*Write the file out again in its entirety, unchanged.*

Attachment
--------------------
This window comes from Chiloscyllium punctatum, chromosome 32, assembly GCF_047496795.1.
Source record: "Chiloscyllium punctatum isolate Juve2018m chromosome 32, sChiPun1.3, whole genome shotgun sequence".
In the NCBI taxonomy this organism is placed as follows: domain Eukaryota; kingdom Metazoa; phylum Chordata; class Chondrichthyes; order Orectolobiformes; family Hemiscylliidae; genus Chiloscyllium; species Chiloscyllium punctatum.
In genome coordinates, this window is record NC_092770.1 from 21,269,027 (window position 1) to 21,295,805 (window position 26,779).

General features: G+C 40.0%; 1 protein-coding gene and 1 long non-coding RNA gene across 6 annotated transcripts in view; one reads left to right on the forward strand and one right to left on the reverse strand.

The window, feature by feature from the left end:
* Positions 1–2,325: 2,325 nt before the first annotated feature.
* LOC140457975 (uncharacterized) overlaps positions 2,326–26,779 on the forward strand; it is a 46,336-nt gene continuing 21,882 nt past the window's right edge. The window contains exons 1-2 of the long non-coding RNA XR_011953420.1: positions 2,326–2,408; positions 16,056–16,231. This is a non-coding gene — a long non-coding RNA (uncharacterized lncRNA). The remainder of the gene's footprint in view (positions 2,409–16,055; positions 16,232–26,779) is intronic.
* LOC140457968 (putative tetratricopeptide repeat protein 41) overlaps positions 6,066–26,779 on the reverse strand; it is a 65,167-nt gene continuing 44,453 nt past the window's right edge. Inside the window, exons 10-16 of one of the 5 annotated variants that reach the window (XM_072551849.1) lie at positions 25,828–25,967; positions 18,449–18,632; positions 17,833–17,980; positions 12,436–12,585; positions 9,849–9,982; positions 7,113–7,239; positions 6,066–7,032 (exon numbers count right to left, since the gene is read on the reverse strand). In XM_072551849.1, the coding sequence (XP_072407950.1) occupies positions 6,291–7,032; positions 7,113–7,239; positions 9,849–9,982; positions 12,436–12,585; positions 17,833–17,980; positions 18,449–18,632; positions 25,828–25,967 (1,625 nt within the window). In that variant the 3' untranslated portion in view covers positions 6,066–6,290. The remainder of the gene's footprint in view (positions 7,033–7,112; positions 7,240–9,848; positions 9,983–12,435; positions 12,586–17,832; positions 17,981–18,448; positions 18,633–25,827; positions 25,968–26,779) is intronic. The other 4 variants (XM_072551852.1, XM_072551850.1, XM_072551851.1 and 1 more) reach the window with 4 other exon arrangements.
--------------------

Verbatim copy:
This window comes from Chiloscyllium punctatum, chromosome 32, assembly GCF_047496795.1.
Source record: "Chiloscyllium punctatum isolate Juve2018m chromosome 32, sChiPun1.3, whole genome shotgun sequence".
In the NCBI taxonomy this organism is placed as follows: domain Eukaryota; kingdom Metazoa; phylum Chordata; class Chondrichthyes; order Orectolobiformes; family Hemiscylliidae; genus Chiloscyllium; species Chiloscyllium punctatum.
In genome coordinates, this window is record NC_092770.1 from 21,269,027 (window position 1) to 21,295,805 (window position 26,779).

General features: G+C 40.0%; 1 protein-coding gene and 1 long non-coding RNA gene across 6 annotated transcripts in view; one reads left to right on the forward strand and one right to left on the reverse strand.

The window, feature by feature from the left end:
* Positions 1–2,325: 2,325 nt before the first annotated feature.
* LOC140457975 (uncharacterized) overlaps positions 2,326–26,779 on the forward strand; it is a 46,336-nt gene continuing 21,882 nt past the window's right edge. The window contains exons 1-2 of the long non-coding RNA XR_011953420.1: positions 2,326–2,408; positions 16,056–16,231. This is a non-coding gene — a long non-coding RNA (uncharacterized lncRNA). The remainder of the gene's footprint in view (positions 2,409–16,055; positions 16,232–26,779) is intronic.
* LOC140457968 (putative tetratricopeptide repeat protein 41) overlaps positions 6,066–26,779 on the reverse strand; it is a 65,167-nt gene continuing 44,453 nt past the window's right edge. Inside the window, exons 10-16 of one of the 5 annotated variants that reach the window (XM_072551849.1) lie at positions 25,828–25,967; positions 18,449–18,632; positions 17,833–17,980; positions 12,436–12,585; positions 9,849–9,982; positions 7,113–7,239; positions 6,066–7,032 (exon numbers count right to left, since the gene is read on the reverse strand). In XM_072551849.1, the coding sequence (XP_072407950.1) occupies positions 6,291–7,032; positions 7,113–7,239; positions 9,849–9,982; positions 12,436–12,585; positions 17,833–17,980; positions 18,449–18,632; positions 25,828–25,967 (1,625 nt within the window). In that variant the 3' untranslated portion in view covers positions 6,066–6,290. The remainder of the gene's footprint in view (positions 7,033–7,112; positions 7,240–9,848; positions 9,983–12,435; positions 12,586–17,832; positions 17,981–18,448; positions 18,633–25,827; positions 25,968–26,779) is intronic. The other 4 variants (XM_072551852.1, XM_072551850.1, XM_072551851.1 and 1 more) reach the window with 4 other exon arrangements.